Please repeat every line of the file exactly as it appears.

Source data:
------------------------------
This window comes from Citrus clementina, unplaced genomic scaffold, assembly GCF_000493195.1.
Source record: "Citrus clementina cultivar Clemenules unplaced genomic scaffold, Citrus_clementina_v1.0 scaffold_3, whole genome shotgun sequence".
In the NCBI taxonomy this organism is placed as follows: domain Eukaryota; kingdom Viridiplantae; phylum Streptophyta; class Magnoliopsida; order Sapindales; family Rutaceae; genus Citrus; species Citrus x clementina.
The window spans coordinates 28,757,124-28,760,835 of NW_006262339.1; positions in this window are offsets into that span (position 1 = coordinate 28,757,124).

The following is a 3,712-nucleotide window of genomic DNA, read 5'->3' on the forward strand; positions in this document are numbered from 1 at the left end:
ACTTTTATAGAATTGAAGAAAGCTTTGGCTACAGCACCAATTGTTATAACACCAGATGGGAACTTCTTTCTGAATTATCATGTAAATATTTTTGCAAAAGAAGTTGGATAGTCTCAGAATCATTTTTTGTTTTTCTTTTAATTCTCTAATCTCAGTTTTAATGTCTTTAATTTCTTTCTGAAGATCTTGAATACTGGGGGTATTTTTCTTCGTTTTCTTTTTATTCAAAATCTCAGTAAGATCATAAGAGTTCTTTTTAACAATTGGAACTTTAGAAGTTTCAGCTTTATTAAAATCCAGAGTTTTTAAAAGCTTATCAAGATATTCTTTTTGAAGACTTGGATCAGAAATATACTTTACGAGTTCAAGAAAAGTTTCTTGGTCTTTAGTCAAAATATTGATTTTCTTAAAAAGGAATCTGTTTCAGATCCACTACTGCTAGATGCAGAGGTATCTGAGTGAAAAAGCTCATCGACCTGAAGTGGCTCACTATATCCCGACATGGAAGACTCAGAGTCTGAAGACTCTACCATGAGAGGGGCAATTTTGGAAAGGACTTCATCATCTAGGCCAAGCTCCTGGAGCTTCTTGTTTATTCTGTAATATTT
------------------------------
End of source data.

This window comes from Citrus clementina, unplaced genomic scaffold, assembly GCF_000493195.1.
Source record: "Citrus clementina cultivar Clemenules unplaced genomic scaffold, Citrus_clementina_v1.0 scaffold_3, whole genome shotgun sequence".
In the NCBI taxonomy this organism is placed as follows: domain Eukaryota; kingdom Viridiplantae; phylum Streptophyta; class Magnoliopsida; order Sapindales; family Rutaceae; genus Citrus; species Citrus x clementina.
The window spans coordinates 28,757,124-28,760,835 of NW_006262339.1; positions in this window are offsets into that span (position 1 = coordinate 28,757,124).

The following is a 3,712-nucleotide window of genomic DNA, read 5'->3' on the forward strand; positions in this document are numbered from 1 at the left end:
ACTTTTATAGAATTGAAGAAAGCTTTGGCTACAGCACCAATTGTTATAACACCAGATGGGAACTTCTTTCTGAATTATCATGTAAATATTTTTGCAAAAGAAGTTGGATAGTCTCAGAATCATTTTTTGTTTTTCTTTTAATTCTCTAATCTCAGTTTTAATGTCTTTAATTTCTTTCTGAAGATCTTGAATACTGGGGGTATTTTTCTTCGTTTTCTTTTTATTCAAAATCTCAGTAAGATCATAAGAGTTCTTTTTAACAATTGGAACTTTAGAAGTTTCAGCTTTATTAAAATCCAGAGTTTTTAAAAGCTTATCAAGATATTCTTTTTGAAGACTTGGATCAGAAATATACTTTACGAGTTCAAGAAAAGTTTCTTGGTCTTTAGTCAAAATATTGATTTTCTTAAAAAGGAATCTGTTTCAGATCCACTACTGCTAGATGCAGAGGTATCTGAGTGAAAAAGCTCATCGACCTGAAGTGGCTCACTATATCCCGACATGGAAGACTCAGAGTCTGAAGACTCTACCATGAGAGGGGCAATTTTGGAAAGGACTTCATCATCTAGGCCAAGCTCCTGGAGCTTCTTGTTTATTCTGTAATATTT